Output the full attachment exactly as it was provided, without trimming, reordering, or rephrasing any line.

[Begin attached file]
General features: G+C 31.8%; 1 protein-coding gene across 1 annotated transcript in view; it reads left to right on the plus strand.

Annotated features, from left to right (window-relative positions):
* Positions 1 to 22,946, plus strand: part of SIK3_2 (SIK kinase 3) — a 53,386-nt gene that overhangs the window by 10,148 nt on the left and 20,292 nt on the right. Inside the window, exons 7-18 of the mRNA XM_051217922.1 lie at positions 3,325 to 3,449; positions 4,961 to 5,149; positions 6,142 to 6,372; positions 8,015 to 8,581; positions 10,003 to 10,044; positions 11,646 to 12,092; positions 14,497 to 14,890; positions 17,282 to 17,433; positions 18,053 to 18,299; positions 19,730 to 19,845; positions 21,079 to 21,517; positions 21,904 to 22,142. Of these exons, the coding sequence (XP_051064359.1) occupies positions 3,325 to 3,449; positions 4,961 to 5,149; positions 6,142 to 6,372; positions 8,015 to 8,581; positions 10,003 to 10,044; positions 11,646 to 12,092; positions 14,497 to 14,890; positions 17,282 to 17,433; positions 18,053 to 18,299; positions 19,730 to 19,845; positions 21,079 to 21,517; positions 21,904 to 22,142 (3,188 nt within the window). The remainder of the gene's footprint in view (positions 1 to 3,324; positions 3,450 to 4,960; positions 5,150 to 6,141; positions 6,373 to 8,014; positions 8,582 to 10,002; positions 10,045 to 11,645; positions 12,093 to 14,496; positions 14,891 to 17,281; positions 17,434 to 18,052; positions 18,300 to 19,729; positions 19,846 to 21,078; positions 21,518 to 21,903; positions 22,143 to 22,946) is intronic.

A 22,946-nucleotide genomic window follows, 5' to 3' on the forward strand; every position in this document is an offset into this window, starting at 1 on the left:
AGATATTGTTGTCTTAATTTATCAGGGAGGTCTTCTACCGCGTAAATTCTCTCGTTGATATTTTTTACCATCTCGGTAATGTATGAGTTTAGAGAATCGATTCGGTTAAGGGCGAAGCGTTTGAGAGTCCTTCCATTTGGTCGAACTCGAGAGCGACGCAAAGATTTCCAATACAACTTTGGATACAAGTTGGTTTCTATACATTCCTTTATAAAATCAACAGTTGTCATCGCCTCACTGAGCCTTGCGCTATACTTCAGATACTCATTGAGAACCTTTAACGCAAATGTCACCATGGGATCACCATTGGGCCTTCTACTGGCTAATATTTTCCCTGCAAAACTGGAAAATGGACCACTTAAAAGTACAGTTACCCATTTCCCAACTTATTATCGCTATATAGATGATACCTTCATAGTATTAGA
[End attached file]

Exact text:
General features: G+C 31.8%; 1 protein-coding gene across 1 annotated transcript in view; it reads left to right on the plus strand.

Annotated features, from left to right (window-relative positions):
* Positions 1 to 22,946, plus strand: part of SIK3_2 (SIK kinase 3) — a 53,386-nt gene that overhangs the window by 10,148 nt on the left and 20,292 nt on the right. Inside the window, exons 7-18 of the mRNA XM_051217922.1 lie at positions 3,325 to 3,449; positions 4,961 to 5,149; positions 6,142 to 6,372; positions 8,015 to 8,581; positions 10,003 to 10,044; positions 11,646 to 12,092; positions 14,497 to 14,890; positions 17,282 to 17,433; positions 18,053 to 18,299; positions 19,730 to 19,845; positions 21,079 to 21,517; positions 21,904 to 22,142. Of these exons, the coding sequence (XP_051064359.1) occupies positions 3,325 to 3,449; positions 4,961 to 5,149; positions 6,142 to 6,372; positions 8,015 to 8,581; positions 10,003 to 10,044; positions 11,646 to 12,092; positions 14,497 to 14,890; positions 17,282 to 17,433; positions 18,053 to 18,299; positions 19,730 to 19,845; positions 21,079 to 21,517; positions 21,904 to 22,142 (3,188 nt within the window). The remainder of the gene's footprint in view (positions 1 to 3,324; positions 3,450 to 4,960; positions 5,150 to 6,141; positions 6,373 to 8,014; positions 8,582 to 10,002; positions 10,045 to 11,645; positions 12,093 to 14,496; positions 14,891 to 17,281; positions 17,434 to 18,052; positions 18,300 to 19,729; positions 19,846 to 21,078; positions 21,518 to 21,903; positions 22,143 to 22,946) is intronic.

A 22,946-nucleotide genomic window follows, 5' to 3' on the forward strand; every position in this document is an offset into this window, starting at 1 on the left:
AGATATTGTTGTCTTAATTTATCAGGGAGGTCTTCTACCGCGTAAATTCTCTCGTTGATATTTTTTACCATCTCGGTAATGTATGAGTTTAGAGAATCGATTCGGTTAAGGGCGAAGCGTTTGAGAGTCCTTCCATTTGGTCGAACTCGAGAGCGACGCAAAGATTTCCAATACAACTTTGGATACAAGTTGGTTTCTATACATTCCTTTATAAAATCAACAGTTGTCATCGCCTCACTGAGCCTTGCGCTATACTTCAGATACTCATTGAGAACCTTTAACGCAAATGTCACCATGGGATCACCATTGGGCCTTCTACTGGCTAATATTTTCCCTGCAAAACTGGAAAATGGACCACTTAAAAGTACAGTTACCCATTTCCCAACTTATTATCGCTATATAGATGATACCTTCATAGTATTAGA